what is missing, but you just keep on pasting a document of "howto", that
    does not explain a newbie like myself (not in programming, but in Go), and
    very frustrating to deal with.

    By giving me a FAQ, documents etc to read on how to ask, rather then to
    explain to me what you are missing in my information,
    I said I'm missing the *context*. I do not know what you are building. Is
    it a game, is it a server, is it some data analysis front end, is it some
    ACL etc. What are the other processes running on the server. What hardware
    is the server running on. etc. What are you using to connect the clients.
    Are you using WebSockets or do clients come with floppy disks to the server
    and do a request?

    Imagine I come to you and ask "What oil do I need to buy for my car, so it
    would perform better?"... You ask me "What car is it and under what
    conditions you are going to drive it in?"... and I reply "The car is blue
    and it has 17 inch wheels."...

    will not help me to ask a better question, but rather not to ask at all.
    >

    It's not a FAQ, it's a page explaining how much information you should give
    and how to give it in the shortest way available. To me, it seemed you just
    ignored that page... if the suggestion (i.e. reading the page) is unclear,
    then say so and do not just skip commenting it; if you explain why it
    wasn't clear, I can improve it or explain more...

    I'll figure this out by myself, and might rewrite some code on my own, but
    I can not provide more details, when I do not know what else is missing for
    someone to help me understand, so thank you for your "help", but I guess
    the mailing list is not the place for me.
    >

    Here is the difficulty, I do not know what you are doing, hence I can not
    ask you for the specifics without doing a 10 trip back-and-forth about the
    system.

    All of those examples you provided are plausible, but given the context
    may be suitable or not. There are of course more possibilities, like using
    map[rune]map[rune]int or map[rune]int or []struct{a, b rune}, or a proper
    trie... etc. Essentially profile for your needs.

    You are not showing the full problem, which means you won't get a proper
    answer.

    + egon

    I need to do:

    for _, line := range request {
    id, ok := valid[line[0:2]]
    if ok {
    // do something with id
    }
    }

    The other way to do it, is to do write something like so:

    func in_string(a_char string, str []string) bool {
    for _, ch := range str {
    if ch == a_char {
    return true
    }
    }

    return false
    }

    ...
    valid_chars := []string{ "v", "o", }
    if in_string(string(line[0:1]), valid_chars) && line[1:1] == "=" {
    ...
    }


    That's what I'm trying to do

    Please provide the full context... see https://code.google.com/p/
    go-wiki/wiki/HowToAsk ... it'll save time in the discussion.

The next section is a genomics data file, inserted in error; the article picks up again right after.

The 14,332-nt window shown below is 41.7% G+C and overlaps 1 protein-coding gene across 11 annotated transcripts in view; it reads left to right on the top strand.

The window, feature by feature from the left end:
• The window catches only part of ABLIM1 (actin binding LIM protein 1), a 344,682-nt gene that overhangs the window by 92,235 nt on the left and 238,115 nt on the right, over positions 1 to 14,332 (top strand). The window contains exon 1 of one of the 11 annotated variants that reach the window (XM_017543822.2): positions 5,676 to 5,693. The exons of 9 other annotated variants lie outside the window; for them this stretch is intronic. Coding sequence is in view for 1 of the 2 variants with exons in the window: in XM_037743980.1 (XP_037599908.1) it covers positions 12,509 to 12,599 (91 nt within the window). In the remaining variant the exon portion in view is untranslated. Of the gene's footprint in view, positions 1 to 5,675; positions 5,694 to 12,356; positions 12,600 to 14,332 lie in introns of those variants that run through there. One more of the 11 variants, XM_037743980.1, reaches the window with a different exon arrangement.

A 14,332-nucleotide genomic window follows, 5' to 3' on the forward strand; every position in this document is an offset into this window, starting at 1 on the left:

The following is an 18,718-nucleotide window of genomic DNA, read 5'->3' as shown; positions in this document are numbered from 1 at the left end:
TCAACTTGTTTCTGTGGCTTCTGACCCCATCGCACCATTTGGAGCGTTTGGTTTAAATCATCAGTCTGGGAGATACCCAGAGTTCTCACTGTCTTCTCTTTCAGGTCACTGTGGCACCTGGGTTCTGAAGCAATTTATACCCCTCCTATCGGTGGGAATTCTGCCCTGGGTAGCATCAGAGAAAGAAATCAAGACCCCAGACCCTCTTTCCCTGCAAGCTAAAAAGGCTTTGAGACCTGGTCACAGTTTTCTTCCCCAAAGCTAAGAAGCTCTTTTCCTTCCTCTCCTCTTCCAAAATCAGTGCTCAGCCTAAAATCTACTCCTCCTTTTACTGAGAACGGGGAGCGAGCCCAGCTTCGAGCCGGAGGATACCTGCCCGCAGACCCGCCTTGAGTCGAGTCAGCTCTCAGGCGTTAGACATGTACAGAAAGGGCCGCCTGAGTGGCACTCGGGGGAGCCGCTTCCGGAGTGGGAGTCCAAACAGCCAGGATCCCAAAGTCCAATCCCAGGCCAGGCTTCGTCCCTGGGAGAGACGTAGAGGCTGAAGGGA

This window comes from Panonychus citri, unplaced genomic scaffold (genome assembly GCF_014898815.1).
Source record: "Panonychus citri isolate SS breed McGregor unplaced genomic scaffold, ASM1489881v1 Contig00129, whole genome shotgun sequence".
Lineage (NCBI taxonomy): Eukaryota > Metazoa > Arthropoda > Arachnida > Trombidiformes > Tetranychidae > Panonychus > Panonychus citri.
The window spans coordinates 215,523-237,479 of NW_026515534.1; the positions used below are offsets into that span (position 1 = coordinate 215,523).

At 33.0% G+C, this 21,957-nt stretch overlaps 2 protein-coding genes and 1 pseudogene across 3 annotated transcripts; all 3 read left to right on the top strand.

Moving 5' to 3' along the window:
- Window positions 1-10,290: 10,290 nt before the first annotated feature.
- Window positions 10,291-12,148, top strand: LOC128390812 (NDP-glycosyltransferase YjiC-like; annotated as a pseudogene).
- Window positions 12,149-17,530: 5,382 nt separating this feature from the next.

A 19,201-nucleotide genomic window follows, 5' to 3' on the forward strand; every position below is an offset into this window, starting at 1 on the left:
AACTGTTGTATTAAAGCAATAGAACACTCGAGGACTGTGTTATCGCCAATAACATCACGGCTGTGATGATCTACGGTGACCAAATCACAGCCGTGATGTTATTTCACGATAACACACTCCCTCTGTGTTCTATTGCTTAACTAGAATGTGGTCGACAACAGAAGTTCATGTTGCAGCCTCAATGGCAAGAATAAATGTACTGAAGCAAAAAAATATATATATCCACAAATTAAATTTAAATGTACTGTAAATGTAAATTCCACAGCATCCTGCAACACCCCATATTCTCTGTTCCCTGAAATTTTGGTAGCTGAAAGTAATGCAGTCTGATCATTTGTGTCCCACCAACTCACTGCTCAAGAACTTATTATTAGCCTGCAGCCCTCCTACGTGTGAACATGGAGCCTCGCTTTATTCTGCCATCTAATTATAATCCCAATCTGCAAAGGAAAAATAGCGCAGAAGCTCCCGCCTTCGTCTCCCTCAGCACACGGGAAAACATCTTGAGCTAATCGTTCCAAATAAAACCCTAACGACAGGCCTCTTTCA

+ egon

    Thanks,

    Ido
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  • Ian Lance Taylor at Apr 14, 2014 at 4:32 pm

    On Mon, Apr 14, 2014 at 9:26 AM, ik wrote:
    I have a small data to compare that is fixed (16 elements).
    I can not use a slice or a map as a constant.

    This function will be called on each request (by a server), and I wish to
    design my server to answer at least 1,000 request per second, and hope to
    work with more.

    What will be better optimized, and faster to do ?
    A. Create a map and find if a key exists (depends on the request).
    B. Create a slice with all valid requests, and iterate it, to find if it
    exists

    Is there even a better way to do it ?
    Either way will be fine for 1000 requests per second.

    I don't understand whether you mean that there are 16 valid values, or
    whether the data you are looking for has 16 elements. You also didn't
    mention what the data type is. Can you show us a small program?

    Ian

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  • Jan Mercl at Apr 14, 2014 at 4:33 pm

    On Mon, Apr 14, 2014 at 6:26 PM, ik wrote:
    Is there even a better way to do it ?
    Yes and it's a benchmark performed at the machine the code will run
    on. The results can be different between architectures, CPU steppings,
    Go versions, etc.

    -j

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  • Nate Finch at Apr 14, 2014 at 4:33 pm
    Benchmark it.
      http://dave.cheney.net/2013/06/30/how-to-write-benchmarks-in-go

    Is there a better way? It doesn't sound like it, but I don't know if we
    have enough details to know for sure.
    On Monday, April 14, 2014 12:26:55 PM UTC-4, Ido Kanner wrote:

    Hello,

    I have a small data to compare that is fixed (16 elements).
    I can not use a slice or a map as a constant.

    This function will be called on each request (by a server), and I wish to
    design my server to answer at least 1,000 request per second, and hope to
    work with more.

    What will be better optimized, and faster to do ?
    A. Create a map and find if a key exists (depends on the request).
    B. Create a slice with all valid requests, and iterate it, to find if it
    exists

    Is there even a better way to do it ?

    Thanks,

    Ido
    --